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The late Sixties saw a burst of cultural symbolism--each product of which was greeted with either glee or derision. Every milieu made its own contribution. The fashion industry bestowed the miniskirt, musicians drummed up acid rock, drugs brought their own cults etc. etc. In retrospect, these symbols elicit smiles--even laughs--of recognition from those who participated in, and watched their rises to popularity, and subsequent plummets to oblivion. Still, they deserve sober contemplation. The apolitical, self-absorbed demeanor of many members of the present generation decrees that these social signposts be regarded as fads. Such a viewpoint belittles the cumulative impact of these Sixties trademarks. They exist now only in our memories, yet, at that time, all had a particular social purpose; none were merely inventions of an aberrant Madison Avenue mind. In his novel Home Free, Dan Wakefield reduces the symbols of the flower child era to cliches and stereotypes, and in so doing, he joins the ranks of those who wrongly dismiss the outgrowths of that period as psychedelic nonsense.
The book's protagonist, Gene Barret, (misspelled relation of Oliver?) is an ambulatory cliche. Forced to endure a college education at the insistence of his father, Gene floats from one campus to another, accumulating credits, and a paucity of genuine academic knowledge. His list of truncated enrollments growing, he dauntlessly pursues the elusive college degree at the University of Illinois at Champaign-Urbana. There, in a gut history course called George Washington One, Gene meets Louise Fern, teacher and future room/bed mate.
Lou's propensity to date other men unnerves Gene. His sexual and romantic fidelity evidently is superflous to her, for she engages in dalliances with all comers. The coup d'grace occurs when Gene arrives home to find Lou sharing a Pabst Blue Ribbon with dapper Steven Alexander, math teacher at Boyton University. His outraged reaction and her unwillingness to be relegated to one man precipitate the couple's breakup, an event that sends the free-lance student reeling through Maine, Iowa, and California.
The people Gene encounters on that trip add nothing. This undistinguished group includes Barnes, a writer of insipid mysteries with titles like Death of a Deb; Flash, sports entrepreneur and president of the North American Curling League, Stella the Divorcee, an oversexed blob usually clad in "Omar the Tentmaker" originals who does things Erica Jong is afraid to even dream about; and Lizzie, a confirmed epicurean who thinks truck stops are the "best places" to eat.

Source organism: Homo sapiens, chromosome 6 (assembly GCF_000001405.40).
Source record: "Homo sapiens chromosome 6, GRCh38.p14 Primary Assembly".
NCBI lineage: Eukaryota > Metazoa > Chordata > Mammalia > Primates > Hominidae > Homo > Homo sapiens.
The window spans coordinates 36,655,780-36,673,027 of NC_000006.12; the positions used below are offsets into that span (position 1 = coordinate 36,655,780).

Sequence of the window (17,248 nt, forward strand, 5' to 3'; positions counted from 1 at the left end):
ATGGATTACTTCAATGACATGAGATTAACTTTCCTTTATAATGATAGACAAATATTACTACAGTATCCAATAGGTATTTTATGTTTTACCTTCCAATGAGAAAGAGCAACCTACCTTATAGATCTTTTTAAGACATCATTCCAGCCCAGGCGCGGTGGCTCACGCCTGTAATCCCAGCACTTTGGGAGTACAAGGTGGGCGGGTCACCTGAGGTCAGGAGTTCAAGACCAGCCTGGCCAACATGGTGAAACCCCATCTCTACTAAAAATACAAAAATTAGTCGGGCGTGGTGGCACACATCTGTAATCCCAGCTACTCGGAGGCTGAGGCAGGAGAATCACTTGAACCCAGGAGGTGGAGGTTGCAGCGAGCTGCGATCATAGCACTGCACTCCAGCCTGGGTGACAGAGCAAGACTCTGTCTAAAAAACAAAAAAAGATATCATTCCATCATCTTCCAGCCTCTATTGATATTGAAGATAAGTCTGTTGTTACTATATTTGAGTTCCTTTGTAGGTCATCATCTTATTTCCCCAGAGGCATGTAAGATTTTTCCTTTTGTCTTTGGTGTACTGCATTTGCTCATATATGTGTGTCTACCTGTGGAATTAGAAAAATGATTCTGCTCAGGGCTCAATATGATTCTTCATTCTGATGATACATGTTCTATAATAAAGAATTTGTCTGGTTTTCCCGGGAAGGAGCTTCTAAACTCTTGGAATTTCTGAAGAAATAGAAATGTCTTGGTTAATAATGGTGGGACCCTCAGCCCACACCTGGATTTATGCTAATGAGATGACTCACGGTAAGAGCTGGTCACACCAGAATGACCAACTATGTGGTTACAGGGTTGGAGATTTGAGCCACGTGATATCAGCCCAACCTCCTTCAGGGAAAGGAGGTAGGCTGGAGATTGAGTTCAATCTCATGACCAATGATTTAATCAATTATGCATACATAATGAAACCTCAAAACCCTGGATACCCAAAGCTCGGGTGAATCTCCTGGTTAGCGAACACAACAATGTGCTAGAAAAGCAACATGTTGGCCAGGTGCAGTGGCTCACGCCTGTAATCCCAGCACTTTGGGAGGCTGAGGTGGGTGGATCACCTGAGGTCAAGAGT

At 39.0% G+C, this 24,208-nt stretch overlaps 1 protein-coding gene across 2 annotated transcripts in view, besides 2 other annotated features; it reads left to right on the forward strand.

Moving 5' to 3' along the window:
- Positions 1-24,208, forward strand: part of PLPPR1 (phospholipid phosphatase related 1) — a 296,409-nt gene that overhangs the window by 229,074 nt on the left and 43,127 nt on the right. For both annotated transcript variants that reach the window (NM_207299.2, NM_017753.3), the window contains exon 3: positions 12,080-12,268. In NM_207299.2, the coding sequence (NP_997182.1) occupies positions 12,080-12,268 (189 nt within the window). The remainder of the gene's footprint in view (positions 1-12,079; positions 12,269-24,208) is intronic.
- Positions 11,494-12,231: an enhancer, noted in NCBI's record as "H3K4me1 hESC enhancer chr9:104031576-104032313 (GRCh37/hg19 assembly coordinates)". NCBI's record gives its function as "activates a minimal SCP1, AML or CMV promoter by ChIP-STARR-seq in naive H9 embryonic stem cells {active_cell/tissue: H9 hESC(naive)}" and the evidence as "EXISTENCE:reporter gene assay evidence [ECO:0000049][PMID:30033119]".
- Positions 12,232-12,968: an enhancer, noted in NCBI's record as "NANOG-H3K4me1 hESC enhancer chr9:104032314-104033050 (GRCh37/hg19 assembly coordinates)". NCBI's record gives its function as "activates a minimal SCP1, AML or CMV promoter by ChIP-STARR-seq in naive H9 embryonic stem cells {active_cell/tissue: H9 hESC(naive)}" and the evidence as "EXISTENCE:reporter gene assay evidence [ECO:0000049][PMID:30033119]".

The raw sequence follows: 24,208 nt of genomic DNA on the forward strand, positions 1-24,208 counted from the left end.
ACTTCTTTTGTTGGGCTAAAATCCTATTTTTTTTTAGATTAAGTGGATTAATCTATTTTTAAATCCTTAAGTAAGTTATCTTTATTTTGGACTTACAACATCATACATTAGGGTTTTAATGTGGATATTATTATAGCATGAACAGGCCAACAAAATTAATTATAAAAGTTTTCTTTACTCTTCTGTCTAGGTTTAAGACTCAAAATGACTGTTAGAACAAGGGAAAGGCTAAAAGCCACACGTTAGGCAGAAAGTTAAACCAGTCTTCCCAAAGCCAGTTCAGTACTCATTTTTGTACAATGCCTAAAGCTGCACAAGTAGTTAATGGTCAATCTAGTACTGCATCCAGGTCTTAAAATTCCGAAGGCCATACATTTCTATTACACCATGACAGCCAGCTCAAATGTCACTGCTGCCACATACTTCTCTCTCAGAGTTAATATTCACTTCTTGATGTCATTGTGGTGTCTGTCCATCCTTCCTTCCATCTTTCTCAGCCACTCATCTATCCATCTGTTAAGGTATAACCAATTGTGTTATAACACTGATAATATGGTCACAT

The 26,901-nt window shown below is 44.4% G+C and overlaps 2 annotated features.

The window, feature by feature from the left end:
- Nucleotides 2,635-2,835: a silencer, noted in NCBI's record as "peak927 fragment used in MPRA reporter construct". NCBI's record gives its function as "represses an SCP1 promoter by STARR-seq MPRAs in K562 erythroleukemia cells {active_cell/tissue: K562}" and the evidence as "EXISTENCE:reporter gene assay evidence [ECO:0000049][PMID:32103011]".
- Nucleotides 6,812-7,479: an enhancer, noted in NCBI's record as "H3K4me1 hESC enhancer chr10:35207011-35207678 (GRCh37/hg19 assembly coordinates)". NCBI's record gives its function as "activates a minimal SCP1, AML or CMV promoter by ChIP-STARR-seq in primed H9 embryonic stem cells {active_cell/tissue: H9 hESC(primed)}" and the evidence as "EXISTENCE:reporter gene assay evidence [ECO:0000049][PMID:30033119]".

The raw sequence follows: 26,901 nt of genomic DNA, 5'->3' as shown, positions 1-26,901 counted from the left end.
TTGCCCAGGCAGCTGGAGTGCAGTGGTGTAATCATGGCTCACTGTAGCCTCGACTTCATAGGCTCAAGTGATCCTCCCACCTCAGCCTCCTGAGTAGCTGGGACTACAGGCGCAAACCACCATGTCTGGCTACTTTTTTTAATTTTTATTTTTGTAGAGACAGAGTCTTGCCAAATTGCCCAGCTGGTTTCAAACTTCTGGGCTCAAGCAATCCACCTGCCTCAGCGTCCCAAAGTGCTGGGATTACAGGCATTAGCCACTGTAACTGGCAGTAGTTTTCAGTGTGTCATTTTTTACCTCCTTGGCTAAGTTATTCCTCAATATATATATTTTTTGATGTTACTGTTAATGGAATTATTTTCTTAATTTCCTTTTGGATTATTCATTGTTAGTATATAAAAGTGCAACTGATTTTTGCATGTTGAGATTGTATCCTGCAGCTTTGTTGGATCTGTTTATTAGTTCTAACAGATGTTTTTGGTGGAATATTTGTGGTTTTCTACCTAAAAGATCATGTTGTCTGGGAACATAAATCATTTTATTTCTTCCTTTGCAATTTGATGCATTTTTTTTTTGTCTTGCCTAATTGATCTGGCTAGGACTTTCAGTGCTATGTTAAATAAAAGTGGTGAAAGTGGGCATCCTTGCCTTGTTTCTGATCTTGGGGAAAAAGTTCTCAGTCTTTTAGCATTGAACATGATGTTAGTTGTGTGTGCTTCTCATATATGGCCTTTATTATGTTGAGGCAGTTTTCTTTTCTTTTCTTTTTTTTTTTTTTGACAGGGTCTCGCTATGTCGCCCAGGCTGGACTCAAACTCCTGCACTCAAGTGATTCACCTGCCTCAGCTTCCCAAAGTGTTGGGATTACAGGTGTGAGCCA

If Home Free were a scathing satire, it would be far more palatable. The author seems to feel that the attitudes and symbols of the late Sixties deserve some resounding criticism yet he doesn't deliver it in a credible manner. Rather than utilize the device of ribald humor to jibe at the mores and habits of the time, Wakefield has written a book lacking in wit and devoid of genuine style. As for evoking the mood of the period, his effort to throw in a bunch of song snippets, stereotypical characters, and references to Vietnam falls well short of the mark.
The characterizations in Home Free are lamentable, both for their lack of depth, and the author's decision to describe them, rather than having them speak for themselves. This passel of one-dimensional people is hopelessly dull, for none of them is developed beyond the most elementary level. Each is introduced, described, and shown taking a path which either intersects or diverges from Gene's travels. No extra attention is given to making these people more memorable by depicting them in fuller detail. Wakefield's choice to eliminate dialogue is an unfortunate one, since some intelligent conversation between these characters might have salvaged the novel, even marginally.
"Hey, Barnes," Gene said, hoping to head off him and Nell, "You looked anymore?"
Then, a little later on:
"What you see, babe?"
The author seems to adhere to the idea that people under the age of forty-five use the words "yeh", "babe", and "Man" to punctuate every sentence at least twelve times, although there are some variations on this theme.
The book is a listless litany of episodes straining to be clever, but failing ignominiously. The only "action" in it has to be supplied by the reader--when he closes the volume.
Home Free's plot is aimless. The lack of focus--if intentional--may be an attempt to symbolize Gene's restless drifting, but again, it could have been handled more deftly. Wakefield is continuously showing him moving, from one university to another, one lover to the next, one town to the next. Everything moves but the plot--which is relentlessly stagnant. Everybody has a threshold of boredom. Home Free surpasses even the highest tolerance for sluggishness in fiction.
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